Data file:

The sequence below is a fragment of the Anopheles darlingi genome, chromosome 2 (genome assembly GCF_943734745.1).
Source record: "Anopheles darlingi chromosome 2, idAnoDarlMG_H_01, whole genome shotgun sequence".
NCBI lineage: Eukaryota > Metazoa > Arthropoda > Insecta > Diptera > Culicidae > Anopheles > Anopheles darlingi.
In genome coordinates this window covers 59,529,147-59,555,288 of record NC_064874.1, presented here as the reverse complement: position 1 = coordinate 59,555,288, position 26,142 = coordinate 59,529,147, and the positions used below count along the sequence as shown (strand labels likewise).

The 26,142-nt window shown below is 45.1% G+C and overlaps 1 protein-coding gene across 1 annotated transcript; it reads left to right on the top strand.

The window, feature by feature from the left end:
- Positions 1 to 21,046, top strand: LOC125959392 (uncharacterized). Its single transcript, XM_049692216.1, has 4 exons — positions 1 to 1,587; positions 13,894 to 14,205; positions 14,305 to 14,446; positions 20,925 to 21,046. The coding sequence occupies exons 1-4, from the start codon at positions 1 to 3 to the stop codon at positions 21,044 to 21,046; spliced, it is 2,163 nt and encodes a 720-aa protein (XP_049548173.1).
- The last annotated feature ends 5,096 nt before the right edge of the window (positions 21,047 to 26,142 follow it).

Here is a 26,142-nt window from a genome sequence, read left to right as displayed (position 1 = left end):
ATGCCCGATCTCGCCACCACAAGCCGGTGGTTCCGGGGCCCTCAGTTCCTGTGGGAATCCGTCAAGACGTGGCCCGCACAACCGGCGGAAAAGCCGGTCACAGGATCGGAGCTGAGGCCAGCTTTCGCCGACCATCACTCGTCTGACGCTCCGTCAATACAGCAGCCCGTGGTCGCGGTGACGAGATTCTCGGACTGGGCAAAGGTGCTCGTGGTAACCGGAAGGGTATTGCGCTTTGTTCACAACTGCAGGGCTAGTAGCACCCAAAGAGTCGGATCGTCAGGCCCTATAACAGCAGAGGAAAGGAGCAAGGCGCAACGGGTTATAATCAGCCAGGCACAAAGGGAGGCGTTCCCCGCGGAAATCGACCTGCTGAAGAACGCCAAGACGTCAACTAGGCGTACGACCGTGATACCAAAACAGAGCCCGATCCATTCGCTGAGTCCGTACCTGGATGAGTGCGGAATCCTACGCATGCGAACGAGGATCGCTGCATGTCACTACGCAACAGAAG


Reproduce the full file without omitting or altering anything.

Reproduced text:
The sequence below is a fragment of the Anopheles darlingi genome, chromosome 2 (genome assembly GCF_943734745.1).
Source record: "Anopheles darlingi chromosome 2, idAnoDarlMG_H_01, whole genome shotgun sequence".
NCBI lineage: Eukaryota > Metazoa > Arthropoda > Insecta > Diptera > Culicidae > Anopheles > Anopheles darlingi.
In genome coordinates this window covers 59,529,147-59,555,288 of record NC_064874.1, presented here as the reverse complement: position 1 = coordinate 59,555,288, position 26,142 = coordinate 59,529,147, and the positions used below count along the sequence as shown (strand labels likewise).

The 26,142-nt window shown below is 45.1% G+C and overlaps 1 protein-coding gene across 1 annotated transcript; it reads left to right on the top strand.

The window, feature by feature from the left end:
- Positions 1 to 21,046, top strand: LOC125959392 (uncharacterized). Its single transcript, XM_049692216.1, has 4 exons — positions 1 to 1,587; positions 13,894 to 14,205; positions 14,305 to 14,446; positions 20,925 to 21,046. The coding sequence occupies exons 1-4, from the start codon at positions 1 to 3 to the stop codon at positions 21,044 to 21,046; spliced, it is 2,163 nt and encodes a 720-aa protein (XP_049548173.1).
- The last annotated feature ends 5,096 nt before the right edge of the window (positions 21,047 to 26,142 follow it).

Here is a 26,142-nt window from a genome sequence, read left to right as displayed (position 1 = left end):
ATGCCCGATCTCGCCACCACAAGCCGGTGGTTCCGGGGCCCTCAGTTCCTGTGGGAATCCGTCAAGACGTGGCCCGCACAACCGGCGGAAAAGCCGGTCACAGGATCGGAGCTGAGGCCAGCTTTCGCCGACCATCACTCGTCTGACGCTCCGTCAATACAGCAGCCCGTGGTCGCGGTGACGAGATTCTCGGACTGGGCAAAGGTGCTCGTGGTAACCGGAAGGGTATTGCGCTTTGTTCACAACTGCAGGGCTAGTAGCACCCAAAGAGTCGGATCGTCAGGCCCTATAACAGCAGAGGAAAGGAGCAAGGCGCAACGGGTTATAATCAGCCAGGCACAAAGGGAGGCGTTCCCCGCGGAAATCGACCTGCTGAAGAACGCCAAGACGTCAACTAGGCGTACGACCGTGATACCAAAACAGAGCCCGATCCATTCGCTGAGTCCGTACCTGGATGAGTGCGGAATCCTACGCATGCGAACGAGGATCGCTGCATGTCACTACGCAACAGAAG